Where has the water in Colliford Lake gone?

As our regular reader(s) will be aware, we have been closely following the water level in Crowdy Reservoir since the locked down spring of 2020. We also started following the water level of Colliford Lake very closely in the early summer of 2022 and during the subsequent drought. Cornwall is still subject to a “hosepipe ban“, officially termed a “temporary use ban”.

More recently we have been astonished to watch the graph of Colliford water storage on South West Water’s web site as the water level in by far the largest of Cornwall’s reservoirs failed to reach even 50% of total net capacity so far this year. By last weekend it had even started to fall:

This morning we went to see for ourselves what a half full reservoir looks like. Here is some of what we discovered, starting with evidence of previous human activity in the vicinity of what used to be Menniridden, recently uncovered for an extended period by the currently abnormally low water level in the reservoir:

Here’s the first in a series of videos we recorded. This one starts with Kasia wandering across the vast exposed “beach”, shot from on top of Colliford Dam:

Personally I can’t conceive of why it isn’t fuller, and where all the water’s gone. It’s been a very dry February, but even so it was very wet over the winter and according to the latest Government figures the [annual] average rainfall for the last 12 months is just slightly above [the long term] average.

Maybe the average isn’t important? If it rains heavily and it all runs off dry land into the oceans it doesn’t fill up the reservoirs?

[Edit – March 7th]

Down on the Colliford “beach” I recorded a panorama from a sandy spot near the water’s edge:

It’s by far the largest reservoir in Cornwall… It’s the beginning of March, and it’s only half full.

So what are we all going to be drinking come August, I cannot help but wonder?

BBC News were also filming at Colliford Reservoir yesterday, and I was interviewed by Kirk England for today’s “Spotlight” programme. In a report on the BBC web site this morning Kirk writes that:

David Harris, South West Water’s drought and resilience director, said nobody could predict how much rain would fall but that the company had a plan in place to cover all scenarios.

Desalination plants remove salt from seawater to produce clean drinking water.

There are currently plants in the Isles of Scilly and the Channel Islands, along with a plant in London, but SWW is planning two for Cornwall at locations that have yet to be disclosed.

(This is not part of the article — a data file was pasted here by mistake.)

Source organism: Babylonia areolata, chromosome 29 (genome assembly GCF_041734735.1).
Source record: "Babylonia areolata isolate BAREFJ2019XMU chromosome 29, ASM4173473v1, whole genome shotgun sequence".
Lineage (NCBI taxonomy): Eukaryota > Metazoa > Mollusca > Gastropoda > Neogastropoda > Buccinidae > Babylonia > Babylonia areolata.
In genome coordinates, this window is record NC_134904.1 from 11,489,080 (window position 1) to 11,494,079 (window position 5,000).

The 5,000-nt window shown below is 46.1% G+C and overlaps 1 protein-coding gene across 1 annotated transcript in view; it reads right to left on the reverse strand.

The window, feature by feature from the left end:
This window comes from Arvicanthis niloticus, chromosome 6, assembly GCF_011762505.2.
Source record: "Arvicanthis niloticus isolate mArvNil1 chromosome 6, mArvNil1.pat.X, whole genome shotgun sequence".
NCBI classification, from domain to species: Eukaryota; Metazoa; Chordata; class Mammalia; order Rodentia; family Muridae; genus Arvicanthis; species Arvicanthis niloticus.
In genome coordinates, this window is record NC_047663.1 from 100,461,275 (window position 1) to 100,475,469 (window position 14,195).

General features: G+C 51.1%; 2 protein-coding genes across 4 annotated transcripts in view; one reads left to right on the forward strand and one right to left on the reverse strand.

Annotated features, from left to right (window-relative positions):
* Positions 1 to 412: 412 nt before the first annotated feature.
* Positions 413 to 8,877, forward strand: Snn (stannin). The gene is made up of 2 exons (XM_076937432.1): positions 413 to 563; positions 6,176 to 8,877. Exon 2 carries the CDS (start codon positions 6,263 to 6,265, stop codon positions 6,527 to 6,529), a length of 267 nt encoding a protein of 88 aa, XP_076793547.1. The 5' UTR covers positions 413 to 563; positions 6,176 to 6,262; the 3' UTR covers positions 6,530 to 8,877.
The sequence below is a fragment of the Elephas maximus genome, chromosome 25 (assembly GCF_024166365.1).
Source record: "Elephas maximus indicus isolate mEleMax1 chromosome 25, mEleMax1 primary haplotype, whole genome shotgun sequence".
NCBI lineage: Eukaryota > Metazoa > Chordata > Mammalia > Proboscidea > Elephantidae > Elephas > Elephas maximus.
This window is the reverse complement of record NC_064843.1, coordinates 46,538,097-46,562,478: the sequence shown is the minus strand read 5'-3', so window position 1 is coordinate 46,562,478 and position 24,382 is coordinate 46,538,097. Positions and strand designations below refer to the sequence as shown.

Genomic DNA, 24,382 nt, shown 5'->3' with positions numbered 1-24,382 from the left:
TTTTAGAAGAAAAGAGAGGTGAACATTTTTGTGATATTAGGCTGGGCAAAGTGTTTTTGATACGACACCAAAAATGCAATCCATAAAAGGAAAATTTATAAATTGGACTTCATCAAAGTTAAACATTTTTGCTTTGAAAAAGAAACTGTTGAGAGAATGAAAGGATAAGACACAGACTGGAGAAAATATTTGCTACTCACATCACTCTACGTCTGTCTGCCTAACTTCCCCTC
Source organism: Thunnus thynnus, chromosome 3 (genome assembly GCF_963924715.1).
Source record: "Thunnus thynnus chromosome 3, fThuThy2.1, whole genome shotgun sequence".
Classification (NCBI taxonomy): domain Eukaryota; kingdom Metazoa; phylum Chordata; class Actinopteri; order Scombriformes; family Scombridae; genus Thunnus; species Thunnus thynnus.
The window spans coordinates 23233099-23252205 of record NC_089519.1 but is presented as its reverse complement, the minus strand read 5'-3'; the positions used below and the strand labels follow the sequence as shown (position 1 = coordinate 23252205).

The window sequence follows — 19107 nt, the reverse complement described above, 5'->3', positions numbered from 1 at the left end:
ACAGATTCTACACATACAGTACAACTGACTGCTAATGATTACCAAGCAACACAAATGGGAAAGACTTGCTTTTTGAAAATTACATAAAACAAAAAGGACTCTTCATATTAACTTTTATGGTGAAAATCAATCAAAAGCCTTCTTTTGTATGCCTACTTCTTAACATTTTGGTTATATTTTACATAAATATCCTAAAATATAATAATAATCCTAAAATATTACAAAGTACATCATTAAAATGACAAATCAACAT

“What last year has shown us and what climate changes shows us is we need to be developing climate-independent sources of water here in Cornwall,” said Mr Harris.

“We’ve got an 800-odd mile coastline; it’s logical for us to look to desalination.”

Kirk references his chat with me as follows:

Environmental campaigner Jim Hunt from Davidstow, near Camelford, has been monitoring reservoir levels – including at Colliford – for the last few years and said the level was “astonishingly low”.

“It rained hard over winter, with a very dry February and now Cornwall’s biggest reservoir is half-full,” he said.

“Where’s the water gone?”

David Harris didn’t answer that question, but he did add that:

It was hoped the plants could be operational by the summer but admitted that was “very challenging”, both from an engineering perspective and in terms of permits, which SWW was working on with the Environment Agency and Cornwall Council.

However when I discussed that matter with South West Water Help on Twitter, this is what I was told:

P.S. I had about 15 seconds of fame near the start of the BBC South West 6PM news this evening!

It’s viewable on iPlayer in the UK until ~6:30 PM UTC tomorrow:


To be continued…

11 Replies to “Where has the water in Colliford Lake gone?”

  1. The connection may not be immediately apparent, but drifting only slightly off topic, when I got home I Googled “Colliford geology”, which led me to this recording of BBC reporter Christine Butler speaking on James Churchfield’s show on BBC Radio Cornwall:


    According to the BBC Sounds web site:

    Will Coleman, the man behind the 185ft (56m) Kerdroya labyrinth near Colliford Lake, wants to gather rocks from all over Cornwall to highlight the unique geology here.

    Sadly that’s the first I’ve heard of Kerdroya, but that led me to the project’s section on the Cornwall Area of Outstanding Natural Beauty web site:

    Kerdroya is an immersive land-art experience. A physical celebration of our 60th Anniversary (2019) as well as an opportunity to celebrate one of the most important heritage and biodiversity features of the landscape – the Cornish hedge.